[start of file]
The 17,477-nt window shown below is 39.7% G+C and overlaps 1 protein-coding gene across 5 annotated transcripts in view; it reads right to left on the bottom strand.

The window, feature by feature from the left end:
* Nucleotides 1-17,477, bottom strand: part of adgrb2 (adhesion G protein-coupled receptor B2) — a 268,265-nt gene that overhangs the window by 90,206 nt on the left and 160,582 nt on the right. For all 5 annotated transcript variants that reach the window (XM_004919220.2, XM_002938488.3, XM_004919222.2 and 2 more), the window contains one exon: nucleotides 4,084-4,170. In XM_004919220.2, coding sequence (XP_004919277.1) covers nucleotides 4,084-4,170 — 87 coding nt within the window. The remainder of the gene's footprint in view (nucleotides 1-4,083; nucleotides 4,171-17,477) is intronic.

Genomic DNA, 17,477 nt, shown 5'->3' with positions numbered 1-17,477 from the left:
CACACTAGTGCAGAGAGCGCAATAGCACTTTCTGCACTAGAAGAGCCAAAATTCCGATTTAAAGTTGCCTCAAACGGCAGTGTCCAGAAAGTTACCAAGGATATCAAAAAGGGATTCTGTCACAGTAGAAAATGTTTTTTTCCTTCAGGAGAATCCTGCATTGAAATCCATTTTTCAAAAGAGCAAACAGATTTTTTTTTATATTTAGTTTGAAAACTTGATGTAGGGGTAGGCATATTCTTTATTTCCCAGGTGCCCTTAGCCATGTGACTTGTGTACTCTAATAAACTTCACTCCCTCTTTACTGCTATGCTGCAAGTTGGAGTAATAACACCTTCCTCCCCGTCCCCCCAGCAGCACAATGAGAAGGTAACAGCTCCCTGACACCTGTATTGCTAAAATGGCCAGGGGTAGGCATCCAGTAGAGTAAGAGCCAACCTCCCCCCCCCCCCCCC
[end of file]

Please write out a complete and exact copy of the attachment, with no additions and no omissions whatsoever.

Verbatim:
The 17,477-nt window shown below is 39.7% G+C and overlaps 1 protein-coding gene across 5 annotated transcripts in view; it reads right to left on the bottom strand.

The window, feature by feature from the left end:
* Nucleotides 1-17,477, bottom strand: part of adgrb2 (adhesion G protein-coupled receptor B2) — a 268,265-nt gene that overhangs the window by 90,206 nt on the left and 160,582 nt on the right. For all 5 annotated transcript variants that reach the window (XM_004919220.2, XM_002938488.3, XM_004919222.2 and 2 more), the window contains one exon: nucleotides 4,084-4,170. In XM_004919220.2, coding sequence (XP_004919277.1) covers nucleotides 4,084-4,170 — 87 coding nt within the window. The remainder of the gene's footprint in view (nucleotides 1-4,083; nucleotides 4,171-17,477) is intronic.

Genomic DNA, 17,477 nt, shown 5'->3' with positions numbered 1-17,477 from the left:
CACACTAGTGCAGAGAGCGCAATAGCACTTTCTGCACTAGAAGAGCCAAAATTCCGATTTAAAGTTGCCTCAAACGGCAGTGTCCAGAAAGTTACCAAGGATATCAAAAAGGGATTCTGTCACAGTAGAAAATGTTTTTTTCCTTCAGGAGAATCCTGCATTGAAATCCATTTTTCAAAAGAGCAAACAGATTTTTTTTTATATTTAGTTTGAAAACTTGATGTAGGGGTAGGCATATTCTTTATTTCCCAGGTGCCCTTAGCCATGTGACTTGTGTACTCTAATAAACTTCACTCCCTCTTTACTGCTATGCTGCAAGTTGGAGTAATAACACCTTCCTCCCCGTCCCCCCAGCAGCACAATGAGAAGGTAACAGCTCCCTGACACCTGTATTGCTAAAATGGCCAGGGGTAGGCATCCAGTAGAGTAAGAGCCAACCTCCCCCCCCCCCCCCC